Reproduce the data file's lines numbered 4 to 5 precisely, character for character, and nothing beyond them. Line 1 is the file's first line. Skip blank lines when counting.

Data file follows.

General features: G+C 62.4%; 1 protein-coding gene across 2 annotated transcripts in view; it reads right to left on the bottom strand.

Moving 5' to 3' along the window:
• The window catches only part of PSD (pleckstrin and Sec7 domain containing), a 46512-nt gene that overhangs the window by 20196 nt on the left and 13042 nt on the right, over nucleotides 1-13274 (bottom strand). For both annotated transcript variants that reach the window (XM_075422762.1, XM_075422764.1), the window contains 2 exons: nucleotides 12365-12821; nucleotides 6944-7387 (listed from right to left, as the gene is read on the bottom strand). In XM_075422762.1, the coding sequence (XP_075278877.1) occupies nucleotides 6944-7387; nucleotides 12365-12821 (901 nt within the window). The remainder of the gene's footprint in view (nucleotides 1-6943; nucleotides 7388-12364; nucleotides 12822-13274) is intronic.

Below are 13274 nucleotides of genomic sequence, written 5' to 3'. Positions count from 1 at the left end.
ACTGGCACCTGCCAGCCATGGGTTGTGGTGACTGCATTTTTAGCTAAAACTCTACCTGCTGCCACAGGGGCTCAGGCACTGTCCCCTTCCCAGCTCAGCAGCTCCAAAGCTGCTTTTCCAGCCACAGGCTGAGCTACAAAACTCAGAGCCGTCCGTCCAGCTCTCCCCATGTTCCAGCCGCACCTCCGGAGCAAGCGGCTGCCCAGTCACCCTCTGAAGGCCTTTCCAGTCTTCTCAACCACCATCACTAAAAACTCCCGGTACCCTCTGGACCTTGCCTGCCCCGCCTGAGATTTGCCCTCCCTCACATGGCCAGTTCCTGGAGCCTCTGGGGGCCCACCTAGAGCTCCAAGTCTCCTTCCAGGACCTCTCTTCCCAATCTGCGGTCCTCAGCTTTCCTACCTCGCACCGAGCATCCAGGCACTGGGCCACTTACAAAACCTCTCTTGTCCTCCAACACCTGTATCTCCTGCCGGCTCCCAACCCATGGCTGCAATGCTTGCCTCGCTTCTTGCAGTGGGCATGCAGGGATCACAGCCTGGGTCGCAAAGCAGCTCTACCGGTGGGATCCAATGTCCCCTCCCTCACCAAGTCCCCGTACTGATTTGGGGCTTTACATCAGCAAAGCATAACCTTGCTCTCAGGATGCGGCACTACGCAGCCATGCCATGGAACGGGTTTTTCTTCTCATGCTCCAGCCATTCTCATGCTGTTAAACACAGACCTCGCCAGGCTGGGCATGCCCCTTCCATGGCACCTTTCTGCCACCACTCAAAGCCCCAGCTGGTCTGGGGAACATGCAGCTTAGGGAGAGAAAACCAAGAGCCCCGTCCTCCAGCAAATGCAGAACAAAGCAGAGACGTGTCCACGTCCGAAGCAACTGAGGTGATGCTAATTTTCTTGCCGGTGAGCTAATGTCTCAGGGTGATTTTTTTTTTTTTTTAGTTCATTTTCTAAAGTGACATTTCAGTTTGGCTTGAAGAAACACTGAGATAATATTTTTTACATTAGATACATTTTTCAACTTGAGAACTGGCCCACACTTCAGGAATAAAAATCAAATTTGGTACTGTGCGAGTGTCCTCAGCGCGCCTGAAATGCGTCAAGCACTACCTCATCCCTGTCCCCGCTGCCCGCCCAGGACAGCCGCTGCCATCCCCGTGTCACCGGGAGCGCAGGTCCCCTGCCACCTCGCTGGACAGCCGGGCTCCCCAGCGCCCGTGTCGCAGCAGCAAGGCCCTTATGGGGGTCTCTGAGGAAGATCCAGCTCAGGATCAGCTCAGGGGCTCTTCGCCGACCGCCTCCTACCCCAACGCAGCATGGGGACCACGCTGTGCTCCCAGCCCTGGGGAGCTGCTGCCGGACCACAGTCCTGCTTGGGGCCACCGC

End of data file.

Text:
Below are 13274 nucleotides of genomic sequence, written 5' to 3'. Positions count from 1 at the left end.
ACTGGCACCTGCCAGCCATGGGTTGTGGTGACTGCATTTTTAGCTAAAACTCTACCTGCTGCCACAGGGGCTCAGGCACTGTCCCCTTCCCAGCTCAGCAGCTCCAAAGCTGCTTTTCCAGCCACAGGCTGAGCTACAAAACTCAGAGCCGTCCGTCCAGCTCTCCCCATGTTCCAGCCGCACCTCCGGAGCAAGCGGCTGCCCAGTCACCCTCTGAAGGCCTTTCCAGTCTTCTCAACCACCATCACTAAAAACTCCCGGTACCCTCTGGACCTTGCCTGCCCCGCCTGAGATTTGCCCTCCCTCACATGGCCAGTTCCTGGAGCCTCTGGGGGCCCACCTAGAGCTCCAAGTCTCCTTCCAGGACCTCTCTTCCCAATCTGCGGTCCTCAGCTTTCCTACCTCGCACCGAGCATCCAGGCACTGGGCCACTTACAAAACCTCTCTTGTCCTCCAACACCTGTATCTCCTGCCGGCTCCCAACCCATGGCTGCAATGCTTGCCTCGCTTCTTGCAGTGGGCATGCAGGGATCACAGCCTGGGTCGCAAAGCAGCTCTACCGGTGGGATCCAATGTCCCCTCCCTCACCAAGTCCCCGTACTGATTTGGGGCTTTACATCAGCAAAGCATAACCTTGCTCTCAGGATGCGGCACTACGCAGCCATGCCATGGAACGGGTTTTTCTTCTCATGCTCCAGCCATTCTCATGCTGTTAAACACAGACCTCGCCAGGCTGGGCATGCCCCTTCCATGGCACCTTTCTGCCACCACTCAAAGCCCCAGCTGGTCTGGGGAACATGCAGCTTAGGGAGAGAAAACCAAGAGCCCCGTCCTCCAGCAAATGCAGAACAAAGCAGAGACGTGTCCACGTCCGAAGCAACTGAGGTGATGCTAATTTTCTTGCCGGTGAGCTAATGTCTCAGGGTGATTTTTTTTTTTTTTTAGTTCATTTTCTAAAGTGACATTTCAGTTTGGCTTGAAGAAACACTGAGATAATATTTTTTACATTAGATACATTTTTCAACTTGAGAACTGGCCCACACTTCAGGAATAAAAATCAAATTTGGTACTGTGCGAGTGTCCTCAGCGCGCCTGAAATGCGTCAAGCACTACCTCATCCCTGTCCCCGCTGCCCGCCCAGGACAGCCGCTGCCATCCCCGTGTCACCGGGAGCGCAGGTCCCCTGCCACCTCGCTGGACAGCCGGGCTCCCCAGCGCCCGTGTCGCAGCAGCAAGGCCCTTATGGGGGTCTCTGAGGAAGATCCAGCTCAGGATCAGCTCAGGGGCTCTTCGCCGACCGCCTCCTACCCCAACGCAGCATGGGGACCACGCTGTGCTCCCAGCCCTGGGGAGCTGCTGCCGGACCACAGTCCTGCTTGGGGCCACCGC